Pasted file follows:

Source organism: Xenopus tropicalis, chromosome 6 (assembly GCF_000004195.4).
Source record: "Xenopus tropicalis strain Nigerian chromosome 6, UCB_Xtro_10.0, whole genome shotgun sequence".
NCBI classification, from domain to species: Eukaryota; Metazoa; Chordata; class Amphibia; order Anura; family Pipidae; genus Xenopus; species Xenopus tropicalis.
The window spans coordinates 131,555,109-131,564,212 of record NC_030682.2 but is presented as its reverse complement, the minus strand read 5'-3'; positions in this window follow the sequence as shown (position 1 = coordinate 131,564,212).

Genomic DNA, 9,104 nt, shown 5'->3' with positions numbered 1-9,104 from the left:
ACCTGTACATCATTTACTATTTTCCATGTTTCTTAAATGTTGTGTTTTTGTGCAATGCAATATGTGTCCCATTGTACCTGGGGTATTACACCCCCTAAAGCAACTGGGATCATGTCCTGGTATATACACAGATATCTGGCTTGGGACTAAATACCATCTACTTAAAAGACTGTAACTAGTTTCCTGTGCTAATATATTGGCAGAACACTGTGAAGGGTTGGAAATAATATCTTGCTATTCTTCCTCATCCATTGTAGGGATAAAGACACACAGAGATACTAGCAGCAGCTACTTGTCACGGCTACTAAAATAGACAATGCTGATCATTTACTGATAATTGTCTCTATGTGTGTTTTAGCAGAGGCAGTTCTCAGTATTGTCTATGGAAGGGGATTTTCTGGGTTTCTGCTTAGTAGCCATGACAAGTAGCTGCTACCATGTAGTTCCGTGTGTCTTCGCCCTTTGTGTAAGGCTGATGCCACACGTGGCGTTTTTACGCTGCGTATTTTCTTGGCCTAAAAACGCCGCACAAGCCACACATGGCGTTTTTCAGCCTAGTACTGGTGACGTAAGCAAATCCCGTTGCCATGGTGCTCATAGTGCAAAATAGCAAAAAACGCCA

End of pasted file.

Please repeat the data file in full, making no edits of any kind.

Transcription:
Source organism: Xenopus tropicalis, chromosome 6 (assembly GCF_000004195.4).
Source record: "Xenopus tropicalis strain Nigerian chromosome 6, UCB_Xtro_10.0, whole genome shotgun sequence".
NCBI classification, from domain to species: Eukaryota; Metazoa; Chordata; class Amphibia; order Anura; family Pipidae; genus Xenopus; species Xenopus tropicalis.
The window spans coordinates 131,555,109-131,564,212 of record NC_030682.2 but is presented as its reverse complement, the minus strand read 5'-3'; positions in this window follow the sequence as shown (position 1 = coordinate 131,564,212).

Genomic DNA, 9,104 nt, shown 5'->3' with positions numbered 1-9,104 from the left:
ACCTGTACATCATTTACTATTTTCCATGTTTCTTAAATGTTGTGTTTTTGTGCAATGCAATATGTGTCCCATTGTACCTGGGGTATTACACCCCCTAAAGCAACTGGGATCATGTCCTGGTATATACACAGATATCTGGCTTGGGACTAAATACCATCTACTTAAAAGACTGTAACTAGTTTCCTGTGCTAATATATTGGCAGAACACTGTGAAGGGTTGGAAATAATATCTTGCTATTCTTCCTCATCCATTGTAGGGATAAAGACACACAGAGATACTAGCAGCAGCTACTTGTCACGGCTACTAAAATAGACAATGCTGATCATTTACTGATAATTGTCTCTATGTGTGTTTTAGCAGAGGCAGTTCTCAGTATTGTCTATGGAAGGGGATTTTCTGGGTTTCTGCTTAGTAGCCATGACAAGTAGCTGCTACCATGTAGTTCCGTGTGTCTTCGCCCTTTGTGTAAGGCTGATGCCACACGTGGCGTTTTTACGCTGCGTATTTTCTTGGCCTAAAAACGCCGCACAAGCCACACATGGCGTTTTTCAGCCTAGTACTGGTGACGTAAGCAAATCCCGTTGCCATGGTGCTCATAGTGCAAAATAGCAAAAAACGCCA